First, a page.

The 2013 Priority Mail stamp has arrived, and it’s a real beauty . . . just like the bridge it honors: Arlington Green Bridge in Bennington County, Vermont. Built in 1852, Arlington Green Bridge is one of the best loved and most photographed bridges in Vermont. It takes its name from the village green that it overlooks.
The bridge spans the Batten Kill trout stream in Arlington, just off Route 313 in southern Vermont. Although it stretches 80 feet across the stream, the bridge’s roadbed is only wide enough to allow one lane of traffic to rumble over its wooden planks at a time. The white steeple of the Chapel on the Green rises above the far end of the bridge, and just beyond stands a farmhouse where American artist Norman Rockwell lived and worked from 1943 to 1953.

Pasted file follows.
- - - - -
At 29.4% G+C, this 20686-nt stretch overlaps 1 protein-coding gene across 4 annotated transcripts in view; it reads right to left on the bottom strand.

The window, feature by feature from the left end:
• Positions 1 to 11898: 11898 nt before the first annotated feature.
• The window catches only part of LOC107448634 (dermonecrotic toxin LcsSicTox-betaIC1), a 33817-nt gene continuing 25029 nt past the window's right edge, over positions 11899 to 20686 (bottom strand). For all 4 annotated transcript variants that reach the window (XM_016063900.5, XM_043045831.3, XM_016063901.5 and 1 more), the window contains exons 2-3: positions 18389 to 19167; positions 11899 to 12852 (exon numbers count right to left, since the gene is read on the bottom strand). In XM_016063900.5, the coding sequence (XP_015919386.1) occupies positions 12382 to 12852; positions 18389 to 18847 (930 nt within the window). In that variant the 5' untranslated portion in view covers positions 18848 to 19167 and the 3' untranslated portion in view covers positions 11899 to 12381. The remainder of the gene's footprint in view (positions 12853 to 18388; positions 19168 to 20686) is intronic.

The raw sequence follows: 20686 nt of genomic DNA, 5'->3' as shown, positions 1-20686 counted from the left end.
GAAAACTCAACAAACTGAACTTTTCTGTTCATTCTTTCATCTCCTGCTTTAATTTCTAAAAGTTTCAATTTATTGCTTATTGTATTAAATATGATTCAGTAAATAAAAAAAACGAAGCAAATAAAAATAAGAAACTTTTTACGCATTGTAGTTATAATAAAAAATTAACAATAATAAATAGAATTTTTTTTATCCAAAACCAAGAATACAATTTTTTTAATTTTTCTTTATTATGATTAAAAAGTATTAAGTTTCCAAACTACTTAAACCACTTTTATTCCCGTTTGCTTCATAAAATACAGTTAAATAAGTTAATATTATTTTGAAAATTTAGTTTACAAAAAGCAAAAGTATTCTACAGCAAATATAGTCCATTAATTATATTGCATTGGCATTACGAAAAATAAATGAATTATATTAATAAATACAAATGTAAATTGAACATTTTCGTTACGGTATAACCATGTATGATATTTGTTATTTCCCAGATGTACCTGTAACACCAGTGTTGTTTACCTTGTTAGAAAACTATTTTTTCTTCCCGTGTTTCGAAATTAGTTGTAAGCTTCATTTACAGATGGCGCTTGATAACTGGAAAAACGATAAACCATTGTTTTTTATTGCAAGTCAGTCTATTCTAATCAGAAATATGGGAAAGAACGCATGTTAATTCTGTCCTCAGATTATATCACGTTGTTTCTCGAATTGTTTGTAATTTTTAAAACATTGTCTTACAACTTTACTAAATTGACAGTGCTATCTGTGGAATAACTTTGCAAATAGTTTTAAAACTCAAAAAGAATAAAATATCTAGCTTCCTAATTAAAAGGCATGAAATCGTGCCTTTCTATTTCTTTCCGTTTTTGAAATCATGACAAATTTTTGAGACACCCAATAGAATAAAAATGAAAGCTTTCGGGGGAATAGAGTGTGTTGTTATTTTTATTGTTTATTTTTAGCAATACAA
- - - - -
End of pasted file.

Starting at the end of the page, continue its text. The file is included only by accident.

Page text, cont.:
The Arlington Green Bridge is constructed from wooden planks and timbers, using the lattice truss design patented by architect Ithiel Town in 1820. Five rectangular windows ornament each side of the structure. According to local tradition, the bridge’s sturdiness was demonstrated shortly after it was built when it was swept off its abutments by a flood and came to rest on its side, still spanning the stream. People walked across the flat side of the bridge until it could be righted. Because the bridge was too heavy to be shifted in one piece, it had to be disassembled and rebuilt in its proper place, where it stands today.
We love how artist Dan Cosgrove somehow managed to create an illustration of the bridge that is both modern and retro. What do you think?
The Arlington Green Bridge stamp is available in sheets of 10 self-adhesive stamps, blocks of 4 self-adhesive stamps, or singly.